Jay Pennington, aka DJ Rusty Lazer, bought a house on Piety Street that seemed hopeless. "The inspector who came out said it was being held together by good wishes," Pennington says. Eventually, Pennington and collaborators from the local arts organization New Orleans Airlift decided to turn the blighted building into "Dithyrambalina," a structure that will work as a 45-foot high musical instrument, playable by visitors. Billed as a "shantytown sound laboratory," it combines architectural and musical creativity.
The concept began taking shape in November 2010 with a whimsical cardboard model created by New York-based artist Swoon (whose large-scale installation Thalassa filled the atrium of the New Orleans Museum of Art this summer). The Piety Street lot is now populated by many small shacks designed by various New Orleans and New York artists chosen by Airlift. The participants have worked on many of these sorts of collaborations since Hurricane Katrina. Each shack is made from the wood from Pennington's collapsed house, and each can now be used to generate music. The final project, expected to be completed within two years, will incorporate all the shacks into one structure.
Aaron Taylor Kuffner's shack is a robotic gamelan (an Indonesian percussion orchestra) controlled by video game buttons. A treehouse by movie set designer Eliza Zeitlin contains luthier Ross Harmon's autoharp, which folds out from the wall like a Murphy bed. The floorboards of Ranjit Bhatnagar's shack are like piano keys played with the feet. They emit loud creaking wood sounds amplified by an improvised reverb chamber and small hidden speakers. The same shack also, somehow, is a trumpet.
Ratty Scurvics created a bunker featuring bells, cymbals, homemade percussion instruments and several makeshift Portuguese adufe drums covered in clear packing wrap that boom like timpani drums. Jayme Kalal — known as one-man noise-rock band Microshards — built a "water organ" that forces a signal through plumbing. Turning the spigots and filling the pipes with water manually filters and changes the sound.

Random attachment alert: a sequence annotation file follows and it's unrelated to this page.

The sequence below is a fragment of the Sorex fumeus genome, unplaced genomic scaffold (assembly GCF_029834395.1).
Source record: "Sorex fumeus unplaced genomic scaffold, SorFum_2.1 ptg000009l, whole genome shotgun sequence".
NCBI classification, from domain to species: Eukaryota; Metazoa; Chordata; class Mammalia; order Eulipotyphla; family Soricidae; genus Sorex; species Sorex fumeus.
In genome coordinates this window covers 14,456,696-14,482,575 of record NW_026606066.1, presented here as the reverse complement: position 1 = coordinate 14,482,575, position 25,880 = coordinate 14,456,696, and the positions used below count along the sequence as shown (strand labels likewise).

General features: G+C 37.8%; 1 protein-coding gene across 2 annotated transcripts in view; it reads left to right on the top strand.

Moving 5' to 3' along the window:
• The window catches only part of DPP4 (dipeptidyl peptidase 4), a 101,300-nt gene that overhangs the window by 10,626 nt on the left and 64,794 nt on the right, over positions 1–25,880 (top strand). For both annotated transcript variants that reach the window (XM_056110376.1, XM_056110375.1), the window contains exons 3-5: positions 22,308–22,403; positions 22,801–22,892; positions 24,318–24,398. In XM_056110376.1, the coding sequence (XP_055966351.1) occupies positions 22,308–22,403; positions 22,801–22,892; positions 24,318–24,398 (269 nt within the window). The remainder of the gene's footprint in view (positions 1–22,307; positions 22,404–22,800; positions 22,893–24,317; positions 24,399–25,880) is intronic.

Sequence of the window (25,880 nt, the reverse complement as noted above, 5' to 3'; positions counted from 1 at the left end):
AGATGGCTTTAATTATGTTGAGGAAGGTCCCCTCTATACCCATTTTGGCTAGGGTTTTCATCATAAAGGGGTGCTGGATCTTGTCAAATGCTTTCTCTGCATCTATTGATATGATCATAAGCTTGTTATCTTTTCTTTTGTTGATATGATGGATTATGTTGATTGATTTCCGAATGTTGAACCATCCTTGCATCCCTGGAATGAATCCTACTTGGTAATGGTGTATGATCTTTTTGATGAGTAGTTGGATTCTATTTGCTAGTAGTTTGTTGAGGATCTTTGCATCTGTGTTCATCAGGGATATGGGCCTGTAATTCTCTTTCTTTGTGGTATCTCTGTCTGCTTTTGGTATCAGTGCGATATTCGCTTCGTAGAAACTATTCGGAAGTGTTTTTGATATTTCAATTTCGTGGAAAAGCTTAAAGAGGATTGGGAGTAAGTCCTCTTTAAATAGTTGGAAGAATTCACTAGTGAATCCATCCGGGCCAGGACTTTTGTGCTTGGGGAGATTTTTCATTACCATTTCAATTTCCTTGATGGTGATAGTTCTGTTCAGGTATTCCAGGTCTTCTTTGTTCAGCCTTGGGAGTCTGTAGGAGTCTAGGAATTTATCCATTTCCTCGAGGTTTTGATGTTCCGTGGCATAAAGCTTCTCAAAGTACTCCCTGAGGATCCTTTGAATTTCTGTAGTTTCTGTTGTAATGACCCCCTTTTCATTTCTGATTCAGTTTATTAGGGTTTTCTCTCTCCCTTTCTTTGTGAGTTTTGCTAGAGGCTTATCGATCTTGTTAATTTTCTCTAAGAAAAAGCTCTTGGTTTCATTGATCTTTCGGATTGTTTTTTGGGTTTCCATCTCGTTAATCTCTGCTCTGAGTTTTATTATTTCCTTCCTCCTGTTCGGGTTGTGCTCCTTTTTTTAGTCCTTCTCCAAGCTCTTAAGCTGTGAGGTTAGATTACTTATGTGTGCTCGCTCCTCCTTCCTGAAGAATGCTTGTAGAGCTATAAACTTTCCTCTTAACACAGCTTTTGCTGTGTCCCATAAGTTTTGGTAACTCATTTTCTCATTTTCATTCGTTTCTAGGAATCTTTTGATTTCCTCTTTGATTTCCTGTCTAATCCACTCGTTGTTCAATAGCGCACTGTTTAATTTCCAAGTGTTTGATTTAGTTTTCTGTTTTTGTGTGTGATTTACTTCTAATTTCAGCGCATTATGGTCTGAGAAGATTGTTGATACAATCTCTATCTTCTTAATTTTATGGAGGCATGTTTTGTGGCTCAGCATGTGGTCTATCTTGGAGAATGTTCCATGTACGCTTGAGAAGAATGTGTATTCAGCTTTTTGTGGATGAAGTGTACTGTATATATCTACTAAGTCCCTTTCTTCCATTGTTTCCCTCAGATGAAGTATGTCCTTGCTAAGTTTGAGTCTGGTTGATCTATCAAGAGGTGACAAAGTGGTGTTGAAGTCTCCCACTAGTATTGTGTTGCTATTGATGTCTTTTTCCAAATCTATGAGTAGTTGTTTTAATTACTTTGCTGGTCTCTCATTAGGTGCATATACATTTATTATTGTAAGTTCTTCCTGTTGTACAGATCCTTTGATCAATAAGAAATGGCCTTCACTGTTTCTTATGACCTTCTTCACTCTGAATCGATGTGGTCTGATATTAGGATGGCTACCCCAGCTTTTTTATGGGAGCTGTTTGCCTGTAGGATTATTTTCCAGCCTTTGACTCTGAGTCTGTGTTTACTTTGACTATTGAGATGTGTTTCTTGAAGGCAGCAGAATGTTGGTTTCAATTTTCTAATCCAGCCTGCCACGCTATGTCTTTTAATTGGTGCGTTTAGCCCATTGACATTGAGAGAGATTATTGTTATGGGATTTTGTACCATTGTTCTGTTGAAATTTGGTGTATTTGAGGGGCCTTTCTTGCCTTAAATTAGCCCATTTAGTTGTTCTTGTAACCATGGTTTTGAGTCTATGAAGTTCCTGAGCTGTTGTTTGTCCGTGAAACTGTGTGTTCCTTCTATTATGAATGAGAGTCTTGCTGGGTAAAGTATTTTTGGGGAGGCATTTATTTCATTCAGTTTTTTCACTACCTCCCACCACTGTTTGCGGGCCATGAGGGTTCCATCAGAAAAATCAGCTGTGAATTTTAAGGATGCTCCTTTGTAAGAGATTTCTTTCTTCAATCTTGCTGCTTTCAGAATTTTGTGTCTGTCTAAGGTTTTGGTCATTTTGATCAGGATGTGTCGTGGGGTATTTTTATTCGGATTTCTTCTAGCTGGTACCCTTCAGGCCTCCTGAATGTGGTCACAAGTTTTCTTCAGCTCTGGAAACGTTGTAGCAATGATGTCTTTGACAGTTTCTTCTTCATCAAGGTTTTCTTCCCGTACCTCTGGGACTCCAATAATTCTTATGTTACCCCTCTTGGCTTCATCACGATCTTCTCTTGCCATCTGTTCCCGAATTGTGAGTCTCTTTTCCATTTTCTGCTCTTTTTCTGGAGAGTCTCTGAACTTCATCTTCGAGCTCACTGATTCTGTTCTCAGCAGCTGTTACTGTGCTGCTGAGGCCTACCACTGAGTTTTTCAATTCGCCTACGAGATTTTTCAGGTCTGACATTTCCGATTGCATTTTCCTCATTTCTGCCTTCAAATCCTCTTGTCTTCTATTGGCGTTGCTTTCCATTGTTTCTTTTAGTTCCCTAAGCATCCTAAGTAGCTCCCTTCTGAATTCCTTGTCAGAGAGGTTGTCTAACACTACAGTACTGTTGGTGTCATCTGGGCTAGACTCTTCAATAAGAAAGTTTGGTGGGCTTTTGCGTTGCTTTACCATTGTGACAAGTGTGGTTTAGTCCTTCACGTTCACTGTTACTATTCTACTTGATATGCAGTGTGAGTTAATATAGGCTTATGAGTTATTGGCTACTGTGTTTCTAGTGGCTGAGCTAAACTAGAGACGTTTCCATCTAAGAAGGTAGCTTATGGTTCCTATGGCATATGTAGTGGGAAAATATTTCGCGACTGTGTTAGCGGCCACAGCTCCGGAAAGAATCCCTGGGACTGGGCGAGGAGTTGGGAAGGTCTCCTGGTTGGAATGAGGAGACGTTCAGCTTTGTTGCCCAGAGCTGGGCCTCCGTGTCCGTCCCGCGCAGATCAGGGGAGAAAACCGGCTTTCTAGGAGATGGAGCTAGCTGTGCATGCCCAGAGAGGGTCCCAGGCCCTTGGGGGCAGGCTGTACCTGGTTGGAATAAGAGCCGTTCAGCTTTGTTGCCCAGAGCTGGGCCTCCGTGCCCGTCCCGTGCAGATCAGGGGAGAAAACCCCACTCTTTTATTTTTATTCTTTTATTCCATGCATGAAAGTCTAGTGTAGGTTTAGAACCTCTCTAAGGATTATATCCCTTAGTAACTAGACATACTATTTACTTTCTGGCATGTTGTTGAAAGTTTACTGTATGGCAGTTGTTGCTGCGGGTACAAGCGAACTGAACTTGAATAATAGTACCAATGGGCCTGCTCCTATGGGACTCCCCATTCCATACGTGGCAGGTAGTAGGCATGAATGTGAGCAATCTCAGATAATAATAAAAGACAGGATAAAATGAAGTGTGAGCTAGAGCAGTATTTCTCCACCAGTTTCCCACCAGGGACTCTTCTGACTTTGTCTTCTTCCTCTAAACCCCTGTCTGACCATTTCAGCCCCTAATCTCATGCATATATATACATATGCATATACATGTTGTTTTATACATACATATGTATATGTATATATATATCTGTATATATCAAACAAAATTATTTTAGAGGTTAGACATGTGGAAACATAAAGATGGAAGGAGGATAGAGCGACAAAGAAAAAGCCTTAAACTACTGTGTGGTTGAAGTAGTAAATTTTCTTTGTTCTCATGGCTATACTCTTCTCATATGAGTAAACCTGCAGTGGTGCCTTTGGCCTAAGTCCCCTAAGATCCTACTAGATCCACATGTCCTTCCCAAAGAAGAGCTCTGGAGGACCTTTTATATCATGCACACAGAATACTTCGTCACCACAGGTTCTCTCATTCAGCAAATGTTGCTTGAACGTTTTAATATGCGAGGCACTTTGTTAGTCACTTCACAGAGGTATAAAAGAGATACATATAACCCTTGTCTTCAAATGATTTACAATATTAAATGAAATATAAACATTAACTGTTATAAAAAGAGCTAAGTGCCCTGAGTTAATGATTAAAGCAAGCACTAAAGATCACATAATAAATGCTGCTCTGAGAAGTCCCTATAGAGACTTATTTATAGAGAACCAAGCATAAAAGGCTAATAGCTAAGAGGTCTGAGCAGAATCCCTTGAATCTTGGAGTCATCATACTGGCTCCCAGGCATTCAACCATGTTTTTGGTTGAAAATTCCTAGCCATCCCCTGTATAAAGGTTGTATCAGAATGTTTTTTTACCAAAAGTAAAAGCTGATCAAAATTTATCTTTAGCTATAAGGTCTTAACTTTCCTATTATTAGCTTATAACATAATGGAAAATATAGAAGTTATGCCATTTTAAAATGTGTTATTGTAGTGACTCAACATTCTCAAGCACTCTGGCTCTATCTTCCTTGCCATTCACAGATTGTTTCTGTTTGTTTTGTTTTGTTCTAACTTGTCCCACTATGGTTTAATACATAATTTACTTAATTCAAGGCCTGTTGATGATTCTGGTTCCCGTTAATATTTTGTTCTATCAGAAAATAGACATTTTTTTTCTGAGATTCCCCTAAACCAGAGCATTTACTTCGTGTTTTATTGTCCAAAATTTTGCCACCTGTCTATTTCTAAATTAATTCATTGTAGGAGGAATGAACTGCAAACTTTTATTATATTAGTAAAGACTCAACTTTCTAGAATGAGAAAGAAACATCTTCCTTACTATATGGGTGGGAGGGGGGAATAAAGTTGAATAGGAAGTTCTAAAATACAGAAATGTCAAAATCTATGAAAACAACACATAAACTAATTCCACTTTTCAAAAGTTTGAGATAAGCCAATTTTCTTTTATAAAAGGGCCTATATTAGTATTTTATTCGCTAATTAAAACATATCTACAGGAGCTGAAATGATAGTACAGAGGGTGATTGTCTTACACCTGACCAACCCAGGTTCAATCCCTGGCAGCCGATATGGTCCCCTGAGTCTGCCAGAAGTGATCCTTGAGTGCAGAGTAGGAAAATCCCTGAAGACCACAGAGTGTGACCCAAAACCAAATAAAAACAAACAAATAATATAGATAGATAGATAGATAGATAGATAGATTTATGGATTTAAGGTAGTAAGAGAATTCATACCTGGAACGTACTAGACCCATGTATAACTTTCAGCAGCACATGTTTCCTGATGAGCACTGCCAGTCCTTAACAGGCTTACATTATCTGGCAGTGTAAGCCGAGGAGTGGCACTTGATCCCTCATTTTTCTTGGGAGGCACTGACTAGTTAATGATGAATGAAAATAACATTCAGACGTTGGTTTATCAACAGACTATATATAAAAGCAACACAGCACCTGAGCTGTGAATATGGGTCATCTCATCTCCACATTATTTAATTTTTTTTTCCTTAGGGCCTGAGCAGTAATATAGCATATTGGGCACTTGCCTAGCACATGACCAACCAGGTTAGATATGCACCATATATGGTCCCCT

Musician and electrician Quintron describes his work as a "singing house." Several weather vanes are equipped with sensors that control different tones dictated by wind, rain and ambient light. Sunset triggers an oscillating tone that, over the course of 45 minutes, slowly descends one octave, creating beautiful contrasts with the instrument's other droning sounds. "I initially had this idea 10 years ago and recently wired my entire house with one," Quintron says. "It's piped into every single room and it's a very comfortable, comforting sound. We can turn it off, but we live with it all the time, watch TV with it on. It's different at every time of day but always very meditative, and especially beautiful because it's truly played by the spirits."
Once the prototype stage is finished, Swoon will wheat-paste the shantytown with her signature illustrations. She will speak about the project at 4 p.m. Friday, Oct. 21 (space is limited). For the opening on Saturday, Oct. 22, Quintron will conduct a group of adventurous musicians, including cellist Helen Gillet, Walt McClements and Aurora Nealand, each playing a different shack. In the coming months the site will host collaborative performances by musicians including percussionist Hamid Drake, experimentally-minded bassist James Singleton and noise doctor Weasel Walter. The space will be open to the public on Fridays and Saturdays from noon to 5 p.m., and by appointment.